Dermatillomania: What to Know About the Skin-Picking Disorder

It’s been estimated in studies that 1.4 to 5.4 percent of the population is affected by excessive skin picking — also known as dermatillomania — a type of self-grooming behavior where people pull, pick, scrape, or bite their own hair, skin, or nails, resulting in damage to the body.

Suzanne Mouton-Odum, a Houston-based psychologist, says skin picking is classified as related to obsessive-compulsive disorder, though it’s not exactly like obsessive-compulsive disorder (OCD). Generally, people with OCD perform compulsive actions to relieve anxious thoughts, but she says skin-picking is often more pleasure or sensory-based.

What are the symptoms of dermatillomania, and how is it diagnosed?

According to Mouton-Odum, to be diagnosed with dermatillomania, an individual causes themselves repetitive injury to the skin through scratching, picking, or biting that results in an injury, and involves an inability to stop.

That inability to stop skin picking, which Mouton-Odum says can cause the person to feel shame and also be physically painful, is the distinction between normal self-grooming and a diagnosable disorder. “Everybody picks, but when the intensity or duration of that picking affects people’s lives and makes them less capable of doing what they’d like to do, then it’s a disorder,” says Jon Grant, a professor of psychiatry and behavioral neuroscience at the University of Chicago.

While dermatillomania can cause physical pain, bleeding, and scarring, it’s also different from self-harm, which Mouton-Odum says is an action of creating pain to release an emotion: “Skin picking is really about trying to fix something, an attempt to fix a problem.”

Grant says skin picking can co-occur with other conditions, including body dysmorphic disorder, anxiety disorders, or as a symptom of drug use disorders. “One needs to do a thorough psychological assessment to know why people pick, what it is, and if it’s an independent skin-picking disorder,” he says.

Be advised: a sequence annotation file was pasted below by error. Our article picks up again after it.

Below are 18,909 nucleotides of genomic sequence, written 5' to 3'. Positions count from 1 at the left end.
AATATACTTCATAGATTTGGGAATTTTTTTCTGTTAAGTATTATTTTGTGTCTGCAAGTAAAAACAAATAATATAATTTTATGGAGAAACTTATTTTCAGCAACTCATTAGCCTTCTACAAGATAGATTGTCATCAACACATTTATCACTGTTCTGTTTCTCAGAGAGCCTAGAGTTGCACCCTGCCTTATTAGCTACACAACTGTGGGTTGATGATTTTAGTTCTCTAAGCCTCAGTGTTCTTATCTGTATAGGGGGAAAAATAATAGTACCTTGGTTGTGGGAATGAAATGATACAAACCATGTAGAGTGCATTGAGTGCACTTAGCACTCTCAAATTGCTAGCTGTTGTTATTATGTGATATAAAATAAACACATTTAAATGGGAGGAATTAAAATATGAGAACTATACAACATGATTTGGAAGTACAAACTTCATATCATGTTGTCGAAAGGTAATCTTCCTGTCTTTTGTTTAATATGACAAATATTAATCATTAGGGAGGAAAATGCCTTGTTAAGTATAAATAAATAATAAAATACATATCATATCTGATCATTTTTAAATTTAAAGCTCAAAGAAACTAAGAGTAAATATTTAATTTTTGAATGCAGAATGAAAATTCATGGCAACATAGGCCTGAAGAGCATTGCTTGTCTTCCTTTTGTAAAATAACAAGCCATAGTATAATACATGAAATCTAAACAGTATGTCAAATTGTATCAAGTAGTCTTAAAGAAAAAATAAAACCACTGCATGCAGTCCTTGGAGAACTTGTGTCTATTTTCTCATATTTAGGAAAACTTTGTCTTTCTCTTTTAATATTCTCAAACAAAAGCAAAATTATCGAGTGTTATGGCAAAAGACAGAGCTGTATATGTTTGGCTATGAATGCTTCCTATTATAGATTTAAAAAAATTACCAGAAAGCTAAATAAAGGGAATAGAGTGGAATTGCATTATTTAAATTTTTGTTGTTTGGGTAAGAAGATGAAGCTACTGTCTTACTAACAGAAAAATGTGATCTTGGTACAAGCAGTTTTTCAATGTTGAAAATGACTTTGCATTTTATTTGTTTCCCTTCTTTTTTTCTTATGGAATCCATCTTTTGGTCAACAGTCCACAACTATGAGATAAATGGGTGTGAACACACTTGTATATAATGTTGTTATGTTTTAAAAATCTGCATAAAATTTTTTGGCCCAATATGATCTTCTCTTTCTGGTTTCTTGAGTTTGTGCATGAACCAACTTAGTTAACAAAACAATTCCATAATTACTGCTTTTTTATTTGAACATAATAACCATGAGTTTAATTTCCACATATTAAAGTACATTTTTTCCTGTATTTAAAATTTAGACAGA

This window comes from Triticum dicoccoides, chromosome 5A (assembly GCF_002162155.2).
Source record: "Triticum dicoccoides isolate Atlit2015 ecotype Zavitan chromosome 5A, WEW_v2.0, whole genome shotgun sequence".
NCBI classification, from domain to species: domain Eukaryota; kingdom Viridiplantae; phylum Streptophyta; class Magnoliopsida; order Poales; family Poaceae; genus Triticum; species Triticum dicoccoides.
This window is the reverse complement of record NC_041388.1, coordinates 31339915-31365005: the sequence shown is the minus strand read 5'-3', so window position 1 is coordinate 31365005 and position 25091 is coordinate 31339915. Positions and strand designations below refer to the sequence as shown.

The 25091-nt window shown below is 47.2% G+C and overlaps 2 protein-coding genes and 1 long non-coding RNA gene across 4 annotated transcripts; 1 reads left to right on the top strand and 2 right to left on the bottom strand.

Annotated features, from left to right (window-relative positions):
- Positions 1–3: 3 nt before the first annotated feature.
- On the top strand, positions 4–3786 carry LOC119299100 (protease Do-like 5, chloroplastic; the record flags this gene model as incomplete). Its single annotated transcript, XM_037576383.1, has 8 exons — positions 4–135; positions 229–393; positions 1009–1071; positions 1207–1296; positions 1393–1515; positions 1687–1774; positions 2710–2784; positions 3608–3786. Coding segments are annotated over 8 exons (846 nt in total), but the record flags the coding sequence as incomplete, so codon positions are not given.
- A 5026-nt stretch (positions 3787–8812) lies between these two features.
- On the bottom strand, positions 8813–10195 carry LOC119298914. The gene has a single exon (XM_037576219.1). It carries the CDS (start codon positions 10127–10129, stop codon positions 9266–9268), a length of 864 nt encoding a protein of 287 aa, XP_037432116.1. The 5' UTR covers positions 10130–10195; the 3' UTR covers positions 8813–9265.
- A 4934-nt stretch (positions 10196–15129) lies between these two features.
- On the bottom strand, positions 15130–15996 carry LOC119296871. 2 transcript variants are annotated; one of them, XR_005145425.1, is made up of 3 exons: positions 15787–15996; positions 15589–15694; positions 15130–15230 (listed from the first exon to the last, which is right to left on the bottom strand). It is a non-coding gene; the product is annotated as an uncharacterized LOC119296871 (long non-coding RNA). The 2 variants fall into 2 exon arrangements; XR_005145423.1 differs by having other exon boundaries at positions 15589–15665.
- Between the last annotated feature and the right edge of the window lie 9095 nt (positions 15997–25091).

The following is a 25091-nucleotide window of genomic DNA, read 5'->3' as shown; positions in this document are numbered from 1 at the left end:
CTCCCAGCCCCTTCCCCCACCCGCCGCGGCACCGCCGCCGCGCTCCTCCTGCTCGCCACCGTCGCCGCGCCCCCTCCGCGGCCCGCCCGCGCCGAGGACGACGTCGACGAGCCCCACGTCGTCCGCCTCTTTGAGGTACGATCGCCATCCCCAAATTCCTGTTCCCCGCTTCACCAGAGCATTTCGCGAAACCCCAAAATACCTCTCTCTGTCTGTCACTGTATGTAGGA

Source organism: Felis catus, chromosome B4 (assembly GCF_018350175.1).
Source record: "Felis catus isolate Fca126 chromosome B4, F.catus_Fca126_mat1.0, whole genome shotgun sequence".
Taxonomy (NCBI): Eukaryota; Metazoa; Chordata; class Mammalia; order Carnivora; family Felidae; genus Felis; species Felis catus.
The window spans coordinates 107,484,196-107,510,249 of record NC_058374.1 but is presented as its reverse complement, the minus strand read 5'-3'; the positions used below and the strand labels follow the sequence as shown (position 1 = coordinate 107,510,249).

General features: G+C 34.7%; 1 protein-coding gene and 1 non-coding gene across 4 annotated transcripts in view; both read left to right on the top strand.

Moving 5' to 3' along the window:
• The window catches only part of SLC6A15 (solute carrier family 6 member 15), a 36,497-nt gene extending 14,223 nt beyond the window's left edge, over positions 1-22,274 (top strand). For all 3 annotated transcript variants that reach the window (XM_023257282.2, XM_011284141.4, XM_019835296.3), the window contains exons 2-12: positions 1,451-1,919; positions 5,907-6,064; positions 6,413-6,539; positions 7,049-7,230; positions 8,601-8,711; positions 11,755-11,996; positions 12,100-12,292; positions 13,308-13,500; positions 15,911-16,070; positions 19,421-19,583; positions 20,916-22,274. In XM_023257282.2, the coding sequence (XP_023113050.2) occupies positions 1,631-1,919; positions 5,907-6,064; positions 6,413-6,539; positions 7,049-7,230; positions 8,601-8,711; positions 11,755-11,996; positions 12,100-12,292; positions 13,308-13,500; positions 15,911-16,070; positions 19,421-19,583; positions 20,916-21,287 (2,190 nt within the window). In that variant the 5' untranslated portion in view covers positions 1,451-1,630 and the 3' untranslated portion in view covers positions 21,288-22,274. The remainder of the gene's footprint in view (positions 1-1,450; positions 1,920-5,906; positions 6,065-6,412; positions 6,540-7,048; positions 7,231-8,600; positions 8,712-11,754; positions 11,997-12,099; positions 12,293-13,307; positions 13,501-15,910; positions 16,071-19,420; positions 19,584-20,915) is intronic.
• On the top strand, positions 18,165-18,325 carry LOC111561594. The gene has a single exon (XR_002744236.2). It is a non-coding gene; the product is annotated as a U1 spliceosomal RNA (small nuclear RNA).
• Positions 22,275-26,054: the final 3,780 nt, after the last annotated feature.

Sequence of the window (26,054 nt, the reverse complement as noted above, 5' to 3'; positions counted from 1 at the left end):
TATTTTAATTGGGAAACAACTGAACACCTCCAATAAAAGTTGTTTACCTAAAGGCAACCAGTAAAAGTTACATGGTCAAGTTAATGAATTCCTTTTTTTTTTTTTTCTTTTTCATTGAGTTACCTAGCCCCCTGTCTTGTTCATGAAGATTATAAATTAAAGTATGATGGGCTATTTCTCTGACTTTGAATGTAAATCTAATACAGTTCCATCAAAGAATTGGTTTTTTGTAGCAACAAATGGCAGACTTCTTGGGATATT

Usually, Mouton-Odom says people with dermatillomania are drawn to abnormalities on their skin, like a bump, raised area, pimple, or ingrown hair. “There’s something that looks or feels different that attracts a person’s attention, and there will be a behavior to attempt to fix or remove it,” she says. But the attempt to remove the abnormality usually doesn’t work, which can result in bleeding, scabbing, and scarring.

“Often, the result isn’t satisfactory because the thing hasn’t been fixed, and then a bigger problem is created,” explains Mouton-Odum.

How is dermatillomania treated?

“There hasn’t been enough [research on] treatment to understand what would be the most effective,” says Grant. While he says there is no evidence SSRI medications (commonly prescribed for anxiety and depression) work for skin picking, Grant notes there have been some treatments that have shown some benefit. One treatment, N-acetylcysteine (NAC), has been shown in some studies to be effective for adults with dermatillomania, says Mouton-Odum. One theory, according to a study conducted by Grant and his colleagues, is that NAC can help modulate glutamate, a neurotransmitter that Mouton-Odum says “governs happiness.” So far, Grant says there haven’t been double-blind placebo trials yet for other dermatillomania treatments.

To help people with their skin-picking behaviors, mental health providers often use a form of cognitive-behavioral therapy that helps people identify their internal and external triggers.

Once they identify the trigger, the therapist can help the patient develop coping techniques — for example, if a person picks their skin when they’re stressed, they might work on stress management skills. The important thing is that people with dermatillomania know they’re not alone and that they engage with the process of overcoming the behaviors that cause them pain and, in some cases, Mouton-Odum says, feelings of shame.

“There’s help out there, and the treatment works if they engage,” she says. “People want to stop picking, but if they want their urges to go away. It’s a process of accepting that they’re still going to want to pick, and they’re going to have to use strategies for it to get better.”

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